Improving the data security in your workplace is a great New Year’s resolution, and monitoring employees computer activities is a good way to do that. But if you’re planning to implement new employee monitoring practices in 2019, it’s important for you make sure you are using employee computer monitoring software legally. Take a look at some of the steps you can take to ensure that your monitoring practices are helpful for your business without going overboard or compromising your employees privacy.
Establish a Clear Monitoring Policy
Make sure that you and your employees both understand the specifics of your employee monitoring policy.
Transparency is the key to collecting and using data responsibly. It’s important to create a legal and ethical employee computer monitoring policy that makes sense and meets your needs, and then make sure that the employees who will be monitored are fully aware of when and where they’ll be monitored, as well as the reasons why they need to be monitored.
Monitoring workers’ computers can be a contentious issue in the workplace, and for understandable reasons. No one likes to feel as if they’re being spied on or mistrusted. But giving clear reasons for the monitoring, and providing details on when and where exactly monitoring will be used, can address employee concerns before they have a chance to become more serious. Have employees sign a statement saying that they’ve received information and training about your employee computer activity monitoring practices. This helps ensure that everyone is on the same page from the start.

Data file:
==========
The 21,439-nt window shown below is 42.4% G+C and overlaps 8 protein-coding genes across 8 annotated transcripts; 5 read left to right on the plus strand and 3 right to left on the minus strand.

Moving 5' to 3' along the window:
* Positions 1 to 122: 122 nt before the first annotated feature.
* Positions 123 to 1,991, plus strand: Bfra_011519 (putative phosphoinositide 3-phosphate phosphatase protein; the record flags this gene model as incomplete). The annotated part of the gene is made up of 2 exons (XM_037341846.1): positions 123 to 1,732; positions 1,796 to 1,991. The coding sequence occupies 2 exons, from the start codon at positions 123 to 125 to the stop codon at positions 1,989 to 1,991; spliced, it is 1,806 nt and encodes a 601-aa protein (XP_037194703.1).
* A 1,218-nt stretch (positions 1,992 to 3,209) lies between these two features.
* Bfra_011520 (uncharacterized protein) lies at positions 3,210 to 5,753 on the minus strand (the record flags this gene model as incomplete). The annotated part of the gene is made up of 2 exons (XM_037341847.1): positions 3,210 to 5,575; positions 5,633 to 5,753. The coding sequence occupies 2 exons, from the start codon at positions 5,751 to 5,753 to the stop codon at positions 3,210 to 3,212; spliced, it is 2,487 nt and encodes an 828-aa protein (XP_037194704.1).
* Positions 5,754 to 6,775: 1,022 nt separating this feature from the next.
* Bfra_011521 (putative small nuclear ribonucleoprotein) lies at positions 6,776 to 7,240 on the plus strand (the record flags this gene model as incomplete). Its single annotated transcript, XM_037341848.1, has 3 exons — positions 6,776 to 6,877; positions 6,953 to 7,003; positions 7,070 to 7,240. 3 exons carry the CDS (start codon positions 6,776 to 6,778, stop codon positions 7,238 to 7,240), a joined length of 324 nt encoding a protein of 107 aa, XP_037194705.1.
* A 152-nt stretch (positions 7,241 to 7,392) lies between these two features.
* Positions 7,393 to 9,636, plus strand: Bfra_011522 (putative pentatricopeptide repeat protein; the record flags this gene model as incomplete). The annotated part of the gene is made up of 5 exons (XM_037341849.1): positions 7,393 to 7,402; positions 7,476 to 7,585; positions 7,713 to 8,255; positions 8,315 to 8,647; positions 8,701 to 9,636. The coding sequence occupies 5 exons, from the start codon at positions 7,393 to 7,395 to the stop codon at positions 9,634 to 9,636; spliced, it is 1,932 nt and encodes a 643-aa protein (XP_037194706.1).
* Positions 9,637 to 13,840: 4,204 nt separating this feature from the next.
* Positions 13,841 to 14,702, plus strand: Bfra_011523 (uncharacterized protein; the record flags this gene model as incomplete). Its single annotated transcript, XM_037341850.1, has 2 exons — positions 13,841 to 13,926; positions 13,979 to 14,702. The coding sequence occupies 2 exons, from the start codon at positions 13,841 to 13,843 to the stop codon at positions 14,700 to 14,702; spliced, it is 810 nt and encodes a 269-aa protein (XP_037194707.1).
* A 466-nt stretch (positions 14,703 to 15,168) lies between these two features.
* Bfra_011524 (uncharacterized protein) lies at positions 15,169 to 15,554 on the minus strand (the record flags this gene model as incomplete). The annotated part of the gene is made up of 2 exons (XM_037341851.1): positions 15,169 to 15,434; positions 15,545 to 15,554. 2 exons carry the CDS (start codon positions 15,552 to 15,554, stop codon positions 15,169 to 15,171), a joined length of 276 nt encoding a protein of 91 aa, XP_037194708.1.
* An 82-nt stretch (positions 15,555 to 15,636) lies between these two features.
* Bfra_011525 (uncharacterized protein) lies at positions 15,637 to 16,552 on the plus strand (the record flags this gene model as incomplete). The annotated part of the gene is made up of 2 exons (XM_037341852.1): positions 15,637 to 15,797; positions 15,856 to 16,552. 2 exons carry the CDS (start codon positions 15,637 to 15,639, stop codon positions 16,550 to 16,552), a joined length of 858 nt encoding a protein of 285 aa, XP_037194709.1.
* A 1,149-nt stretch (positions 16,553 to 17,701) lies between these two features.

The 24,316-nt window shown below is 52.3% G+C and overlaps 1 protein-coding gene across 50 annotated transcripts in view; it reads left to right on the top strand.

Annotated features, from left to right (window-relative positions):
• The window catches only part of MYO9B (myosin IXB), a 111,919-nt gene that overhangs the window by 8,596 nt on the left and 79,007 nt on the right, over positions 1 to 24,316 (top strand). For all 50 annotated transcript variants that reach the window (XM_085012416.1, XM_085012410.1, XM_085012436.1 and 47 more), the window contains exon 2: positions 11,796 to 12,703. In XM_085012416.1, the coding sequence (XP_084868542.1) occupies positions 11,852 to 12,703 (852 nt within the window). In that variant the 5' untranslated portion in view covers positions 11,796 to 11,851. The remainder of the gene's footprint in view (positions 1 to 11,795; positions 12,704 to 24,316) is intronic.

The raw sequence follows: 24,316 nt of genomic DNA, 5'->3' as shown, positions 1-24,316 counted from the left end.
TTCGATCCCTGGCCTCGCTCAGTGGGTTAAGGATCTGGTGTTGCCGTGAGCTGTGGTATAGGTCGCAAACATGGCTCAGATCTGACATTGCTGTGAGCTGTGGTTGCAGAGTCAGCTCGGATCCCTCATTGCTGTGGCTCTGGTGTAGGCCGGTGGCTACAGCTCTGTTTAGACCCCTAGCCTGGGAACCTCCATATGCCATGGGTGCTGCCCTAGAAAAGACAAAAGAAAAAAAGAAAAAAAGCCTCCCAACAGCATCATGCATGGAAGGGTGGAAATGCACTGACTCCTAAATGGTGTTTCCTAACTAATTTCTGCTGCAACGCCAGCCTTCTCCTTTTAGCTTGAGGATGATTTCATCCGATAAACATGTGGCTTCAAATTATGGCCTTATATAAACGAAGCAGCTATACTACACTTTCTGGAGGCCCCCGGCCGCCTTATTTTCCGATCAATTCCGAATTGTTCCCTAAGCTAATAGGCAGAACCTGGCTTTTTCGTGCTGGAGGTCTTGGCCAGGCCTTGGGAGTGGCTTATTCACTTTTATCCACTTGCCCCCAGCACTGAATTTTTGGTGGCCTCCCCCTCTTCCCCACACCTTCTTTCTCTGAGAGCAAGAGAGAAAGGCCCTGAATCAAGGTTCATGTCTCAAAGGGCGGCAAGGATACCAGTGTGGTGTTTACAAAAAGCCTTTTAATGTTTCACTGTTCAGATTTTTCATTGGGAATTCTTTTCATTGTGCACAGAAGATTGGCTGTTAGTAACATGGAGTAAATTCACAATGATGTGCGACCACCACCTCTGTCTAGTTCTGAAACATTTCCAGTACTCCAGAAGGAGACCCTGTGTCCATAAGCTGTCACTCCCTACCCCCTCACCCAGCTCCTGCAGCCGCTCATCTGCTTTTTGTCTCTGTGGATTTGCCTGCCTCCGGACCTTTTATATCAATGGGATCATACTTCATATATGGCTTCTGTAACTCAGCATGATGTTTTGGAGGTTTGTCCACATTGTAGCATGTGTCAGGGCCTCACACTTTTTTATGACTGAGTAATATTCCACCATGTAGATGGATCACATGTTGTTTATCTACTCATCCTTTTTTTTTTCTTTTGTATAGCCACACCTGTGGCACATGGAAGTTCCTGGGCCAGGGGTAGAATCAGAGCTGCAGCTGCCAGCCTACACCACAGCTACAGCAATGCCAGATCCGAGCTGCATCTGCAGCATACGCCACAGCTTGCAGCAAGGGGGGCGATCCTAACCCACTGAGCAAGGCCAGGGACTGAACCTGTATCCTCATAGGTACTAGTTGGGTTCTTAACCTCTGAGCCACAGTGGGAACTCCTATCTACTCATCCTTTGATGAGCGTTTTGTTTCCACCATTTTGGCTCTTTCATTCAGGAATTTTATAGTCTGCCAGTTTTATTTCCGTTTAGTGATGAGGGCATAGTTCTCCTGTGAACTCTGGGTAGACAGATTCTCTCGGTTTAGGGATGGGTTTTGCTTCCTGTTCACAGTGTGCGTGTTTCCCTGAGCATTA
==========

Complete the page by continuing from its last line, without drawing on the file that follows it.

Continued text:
Be Selective About The Data You Collect
Many employee computer surveillance products are capable of helping you collect a large amount of data, but you don’t necessarily need all of it. Good products are customizable – you can set rules collect the data you need and not any private information.
For example, you can choose to receive data only when an employee accesses sensitive information or tries to access restricted areas of the network, or you can set your system to redact and avoid capturing personal data input by an employee when you don’t need to have that data to begin with. Not only does this reduce the risk of invading employee privacy, but it also reduces the burden on you to protect personal data if you don’t collect unnecessary personal data to begin with.
Consider Pseudonymizing Data
Avoid singling out individual employees when you don’t need to.
In addition to protecting sensitive data and making your network more secure, using employee computer monitoring software legally can be used to provide you with information about important business metrics, like productivity. This is often what concerns employees, who may fear being micromanaged in addition to worrying about their personal data safety, and this is where employers may sometimes overstep their boundaries.
In some cases, you can avoid problems by pseudonymizing the data. That way you can observe overall trends in your business and address them without singling out any one person or digging too deeply into an individual employee’s data.
Using employee computer monitoring software responsibly and ethically ensures that you’ll be able to get the information you need without causing other problems for your business or for your employees. Find out more about how employee monitoring software can work in your organization.